Deadline Deals Loom Large on Calgary Flames' Horizon

Zachary GarberContributor IFebruary 27, 2009

With this season’s trade deadline fast approaching, Calgary finds itself in an excellent position to make a deep playoff run.


Third in the conference, but more importantly ten points ahead of second place Vancouver in the Northwest Division, Calgary can adopt a less-urgent attitude than in years past and prevent exhaustion from setting in prior to the season’s end.


That being said, the March 4 trade deadline could go far in sealing Calgary’s place at the top of the conference, and perhaps get them closer to winning their first Stanley Cup since 1989.


The injury bug has hit the Flames hard—two players, Rene Bourque and Mark Giordano, went down against Minnesota last week, and both have very slight chances of returning this season. Rhett Warrener has yet to play this season and hopes to be back before season’s end, though the nature of his shoulder surgery leaves him with the distinct possibility of never playing again. Wayne Primeau also remains on injured reserve and his prospects of returning look dim.


That being said, Calgary should really look for a few short term deals to shore up those player absences. The farm system is developing well enough that Calgary doesn’t need to go into panic mode and make any long term deals that would jeopardize the contracts of some of the bigger-name players that Calgary has.


Instead, one or two solid defensemen with expiring contracts should be brought in to fill the void left by Giordano and Warrener, especially given that Calgary doesn’t want to take a chance on Anders Eriksson clearing re-entry waivers, as they would have to pick up half of his contract if another team claimed him.


The lukewarm resurgence of Matthew Lombardi could really benefit the Flames heading towards the deadline. He really hasn’t played consistently enough for Calgary this season, but with Bourque’s injury and Lombardi’s better play Calgary could easily shop him in exchange for a second-line center or a left-wing to replace Bourque.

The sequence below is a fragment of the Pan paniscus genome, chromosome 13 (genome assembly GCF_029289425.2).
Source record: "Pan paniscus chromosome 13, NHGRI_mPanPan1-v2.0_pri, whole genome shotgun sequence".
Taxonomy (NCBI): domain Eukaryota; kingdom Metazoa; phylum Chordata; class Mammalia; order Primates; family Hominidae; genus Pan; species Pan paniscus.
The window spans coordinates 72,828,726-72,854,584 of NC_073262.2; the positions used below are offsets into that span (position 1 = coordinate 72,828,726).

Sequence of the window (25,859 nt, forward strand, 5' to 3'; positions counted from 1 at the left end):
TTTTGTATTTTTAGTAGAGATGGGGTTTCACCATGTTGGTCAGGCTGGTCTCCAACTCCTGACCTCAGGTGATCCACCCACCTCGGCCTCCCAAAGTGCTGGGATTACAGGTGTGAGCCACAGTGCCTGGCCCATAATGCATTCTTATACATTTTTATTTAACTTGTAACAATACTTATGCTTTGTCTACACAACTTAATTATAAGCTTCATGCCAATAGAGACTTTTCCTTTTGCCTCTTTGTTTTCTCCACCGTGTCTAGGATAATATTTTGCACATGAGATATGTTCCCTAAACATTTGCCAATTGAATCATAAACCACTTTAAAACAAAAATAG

While Calgary will obviously not be selling its most important pieces, it also shouldn’t trade any of its solid young talent under any circumstances. Curtis Glencross, David Moss, and, to a lesser extent, Dustin Boyd are all having career years for the Flames and have proven nightly that they can control the puck in the offensive zone.


If the Flames find themselves with a little cap space heading into Monday or Tuesday, an additional piece of the puzzle they might try to procure is a veteran goaltender (much like Curtis Joseph last year) to back up Miikka Kiprusoff. The current backup, Curtis McElhinney, has yet to record a victory all season and has just 11 games of NHL experience, including none in the playoffs.


With the position Calgary finds itself in heading towards the trade deadline, it really needn’t be worried about Detroit or San Jose bolstering their teams any further, especially because those teams are already solid enough and not many more expensive players can be added to their rosters.


The teams Calgary should be most worried about are Chicago and Vancouver. Vancouver represents the only legitimate threat to Calgary’s division lead this season and Calgary must maintain the division lead lest they end up in the fourth or fifth seed heading into the playoffs. Calgary should be thoroughly worried about Chicago’s plans, however.


As it stands, Calgary has been unable to muster much against Chicago all season, losing quite badly all four times. If Chicago manages to land a significant deal, Calgary should be really worried for later rounds of the playoffs.


The Calgary faithful fully trust Darryl Sutter to get a deal done to bolster the team by the deadline. If such a deal is made, Calgary could very well see itself hoisting the Stanley Cup once more.